Diving into El Chalten the steppe gives way to a deep, steep walled valley, flanked by razor tipped peaks. The small town slowly comes into focus, the Fitzroy Torres rising proudly beyond the valley; guard towers for the village below. With Abi still down for the count hiking wise, we spent our first day in El Chalten how we always do on rest days ‘food tour’, and boy was it a good one! Perhaps my favorite empeñadas of the entire trip up to this point were discovered at a small shop, baked to perfection, and bursting from a hearty and deliciously spiced filling. These weighty meat pockets were just what was needed to ease our pain. The real kicker here though was a homemade ají (hot sauce) that was somewhere between pico de gallo and tabouli, phenomenal. Next came the ice cream; creative flavors ornately decorated with white chocolate chips, Meringue, and fresh raspberries, my mouth is watering just thinking about it. Our final stop of the day was to the grocery store and local butcher where I found true love in the form of a $10/kg, exceptionally marbled, cut it as thick as you want it, beef slab. With surgery like precision the butcher carved off a weighty steak for me to call my own. A long salt, slow roast, and quick sear later; topped with homemade chimichurri and paired with a local Malbec, I was suddenly living the true Argentinian dream.
Èl Chalten is considered the hiking capital of Argentina and for good reason. A series of very well maintained and intricate trails radiate from the town into a stunning natural playground. Striking peaks, glacial lakes, raging rivers, and at the pinnacle of it all, Fitzroy: the mighty Argentinian counter to Chile’s Torres del Paine. There is easily enough hiking here to occupy an outdoor enthusiast for close to a week, but with Abi’s knee still keeping her out of the game, I geared up to knock it all out, or as much as I could, in a day.
Before sunrise I was on the trail. A gentle mist wet my gear while the rising sun battled to wake the heavy fog sleeping soundly in the valleys. I passed a few brave souls who left hours before me, trying to see the sun climb over the famed towers only to be greeted by grey. I crossed tranquil planes and scurried over crystal streams, my early start paying off, I walked alone. Approaching the first of two big climbs on my route I lost the trail. An overflowing river wiped the path off the map like dry-erase. Eventually, I caught a glimpse of what appeared to be a footbridge completely submerged. The sun had only just began lifting the cloud cover as I dismounted my shoes to wade through the knee deep ice bath. Like daggers the water pierced my skin, and each barefoot step on the rocky ground below felt like it would be the last I could muster. Safely across, my lobster red toes cheered with a sharp sting as my cozy dry socks slipped back on. The daily sparring match well underway, the sun batted back the clouds as I climbed. Upon reaching Fitzroy some cover still lingered, but it was worth the trade off to take in the view alone.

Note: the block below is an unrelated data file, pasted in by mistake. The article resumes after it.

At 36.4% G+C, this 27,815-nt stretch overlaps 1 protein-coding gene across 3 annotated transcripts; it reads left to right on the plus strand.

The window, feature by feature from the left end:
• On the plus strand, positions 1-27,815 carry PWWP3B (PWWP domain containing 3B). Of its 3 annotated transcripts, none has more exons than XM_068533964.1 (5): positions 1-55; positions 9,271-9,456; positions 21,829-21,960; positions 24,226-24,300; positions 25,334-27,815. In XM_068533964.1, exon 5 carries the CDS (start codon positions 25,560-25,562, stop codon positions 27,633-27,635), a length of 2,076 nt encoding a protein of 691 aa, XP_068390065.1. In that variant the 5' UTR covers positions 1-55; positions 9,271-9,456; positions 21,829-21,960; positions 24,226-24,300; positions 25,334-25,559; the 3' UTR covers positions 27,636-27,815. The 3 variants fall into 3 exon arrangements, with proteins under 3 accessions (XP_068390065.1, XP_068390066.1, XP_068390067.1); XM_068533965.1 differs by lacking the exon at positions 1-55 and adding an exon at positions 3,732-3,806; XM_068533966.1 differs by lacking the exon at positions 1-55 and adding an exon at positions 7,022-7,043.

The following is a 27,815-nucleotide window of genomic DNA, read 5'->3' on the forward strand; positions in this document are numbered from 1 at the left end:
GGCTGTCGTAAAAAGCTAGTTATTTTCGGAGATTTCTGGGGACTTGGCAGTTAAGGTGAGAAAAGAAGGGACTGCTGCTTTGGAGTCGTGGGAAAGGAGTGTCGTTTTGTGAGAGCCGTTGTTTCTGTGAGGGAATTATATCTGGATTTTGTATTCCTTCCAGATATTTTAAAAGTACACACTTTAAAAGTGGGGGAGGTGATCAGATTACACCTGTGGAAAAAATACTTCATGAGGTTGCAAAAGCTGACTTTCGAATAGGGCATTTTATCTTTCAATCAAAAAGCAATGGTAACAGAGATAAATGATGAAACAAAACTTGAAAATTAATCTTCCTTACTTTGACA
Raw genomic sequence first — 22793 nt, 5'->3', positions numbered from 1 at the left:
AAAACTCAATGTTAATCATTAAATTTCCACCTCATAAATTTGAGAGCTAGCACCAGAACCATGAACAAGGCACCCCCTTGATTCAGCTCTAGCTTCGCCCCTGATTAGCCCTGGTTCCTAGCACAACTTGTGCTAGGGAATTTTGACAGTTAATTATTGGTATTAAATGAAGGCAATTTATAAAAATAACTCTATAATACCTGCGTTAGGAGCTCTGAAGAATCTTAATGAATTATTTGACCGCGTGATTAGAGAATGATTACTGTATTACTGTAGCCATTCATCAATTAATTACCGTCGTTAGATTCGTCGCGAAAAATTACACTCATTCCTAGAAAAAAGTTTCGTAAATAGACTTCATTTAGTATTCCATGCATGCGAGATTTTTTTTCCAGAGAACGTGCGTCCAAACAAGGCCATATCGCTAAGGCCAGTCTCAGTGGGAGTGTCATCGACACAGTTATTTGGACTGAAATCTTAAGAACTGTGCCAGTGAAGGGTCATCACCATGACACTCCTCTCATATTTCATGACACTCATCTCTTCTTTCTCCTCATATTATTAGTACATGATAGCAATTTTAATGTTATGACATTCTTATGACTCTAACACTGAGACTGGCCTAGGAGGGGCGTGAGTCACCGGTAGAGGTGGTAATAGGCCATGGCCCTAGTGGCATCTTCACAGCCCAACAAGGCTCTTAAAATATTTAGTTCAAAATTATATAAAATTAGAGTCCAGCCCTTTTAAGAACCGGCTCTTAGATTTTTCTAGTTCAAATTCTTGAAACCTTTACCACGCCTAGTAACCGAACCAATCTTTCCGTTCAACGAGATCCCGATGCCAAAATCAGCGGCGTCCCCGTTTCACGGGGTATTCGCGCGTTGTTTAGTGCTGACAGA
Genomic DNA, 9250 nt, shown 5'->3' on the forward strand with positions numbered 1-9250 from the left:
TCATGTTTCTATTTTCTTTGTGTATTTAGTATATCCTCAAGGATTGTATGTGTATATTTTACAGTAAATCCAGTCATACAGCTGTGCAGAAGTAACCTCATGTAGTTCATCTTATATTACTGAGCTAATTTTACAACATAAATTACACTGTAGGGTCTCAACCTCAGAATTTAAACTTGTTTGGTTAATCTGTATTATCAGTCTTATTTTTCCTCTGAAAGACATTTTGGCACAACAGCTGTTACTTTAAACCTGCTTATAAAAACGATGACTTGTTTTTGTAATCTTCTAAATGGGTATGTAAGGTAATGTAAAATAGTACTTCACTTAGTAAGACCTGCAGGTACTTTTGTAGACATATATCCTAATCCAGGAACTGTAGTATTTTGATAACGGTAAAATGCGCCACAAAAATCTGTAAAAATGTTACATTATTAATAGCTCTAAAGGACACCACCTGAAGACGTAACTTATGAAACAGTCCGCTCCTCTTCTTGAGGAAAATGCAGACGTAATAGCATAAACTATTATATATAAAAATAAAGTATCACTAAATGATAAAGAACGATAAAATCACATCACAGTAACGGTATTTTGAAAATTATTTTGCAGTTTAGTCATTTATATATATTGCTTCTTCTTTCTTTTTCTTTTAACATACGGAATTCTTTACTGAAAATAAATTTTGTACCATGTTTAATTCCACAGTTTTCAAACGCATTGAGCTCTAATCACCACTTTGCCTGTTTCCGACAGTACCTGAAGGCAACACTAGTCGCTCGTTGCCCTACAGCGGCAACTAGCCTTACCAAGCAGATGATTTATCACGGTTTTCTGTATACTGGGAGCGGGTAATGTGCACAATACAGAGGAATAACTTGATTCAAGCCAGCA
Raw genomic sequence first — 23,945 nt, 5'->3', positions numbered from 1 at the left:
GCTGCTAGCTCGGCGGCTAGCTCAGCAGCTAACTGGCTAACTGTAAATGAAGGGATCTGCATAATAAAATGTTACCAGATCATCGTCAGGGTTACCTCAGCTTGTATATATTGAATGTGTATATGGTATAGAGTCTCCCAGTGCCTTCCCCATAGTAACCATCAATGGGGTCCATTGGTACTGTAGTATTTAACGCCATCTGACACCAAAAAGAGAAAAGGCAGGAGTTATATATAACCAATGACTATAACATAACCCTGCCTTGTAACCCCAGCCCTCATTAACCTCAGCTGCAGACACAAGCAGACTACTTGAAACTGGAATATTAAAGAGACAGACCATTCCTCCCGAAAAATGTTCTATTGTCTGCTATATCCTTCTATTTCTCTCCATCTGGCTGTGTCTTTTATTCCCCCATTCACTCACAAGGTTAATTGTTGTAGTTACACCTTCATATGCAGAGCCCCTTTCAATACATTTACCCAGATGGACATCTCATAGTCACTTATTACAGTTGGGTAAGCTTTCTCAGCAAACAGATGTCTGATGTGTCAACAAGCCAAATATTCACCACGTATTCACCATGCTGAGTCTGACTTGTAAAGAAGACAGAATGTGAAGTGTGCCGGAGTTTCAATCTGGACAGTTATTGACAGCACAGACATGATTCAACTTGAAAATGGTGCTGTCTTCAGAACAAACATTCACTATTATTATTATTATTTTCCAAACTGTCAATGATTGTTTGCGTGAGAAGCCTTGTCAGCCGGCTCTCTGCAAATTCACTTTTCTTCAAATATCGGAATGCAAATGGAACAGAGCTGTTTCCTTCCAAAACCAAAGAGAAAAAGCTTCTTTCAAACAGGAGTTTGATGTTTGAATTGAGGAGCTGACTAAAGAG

My descent was met with heavy opposing traffic but the river had calmed it’s overflow to a more manageable rate. I wandered across a lightly used connecting trail between two of the more popular day hikes to link my circuit together. Onward I pressed into the early afternoon and up again as I made my second big ascent. With 500m left to the final vista, I scrambled up rocks on hands and knees, the wind easily strong enough to take you with it if it caught you broadsided. With 29 km (18 miles) clocked on the odometer, my knees were starting to ware. The remaining hike was all downhill, and that means they weren’t going to get a break anytime soon. With 3km left to go each step was becoming a true challenge. I had nothing left, and slowly I hobbled my way back to town. A final count of 39km (24 miles) logged over nine hours earned it, but a big steak and a bottle of Malbec ensured it: tomorrow would be a rest day.
Abi was on the up and up and Argentina had run its short course for me. I grabbed an overnight bus ticket north to Los Antiguos, the first border crossing beyond the ice. Back in Chilean Patagonia a quick ferry ride and bus combo dropped me at the edge of Puerto Ibáñez on Ruta 7 a.k.a The Carretera Austral. I was 8km from Villa Cerro Castillo, my first stop, and 933km away from the end of Patagonia.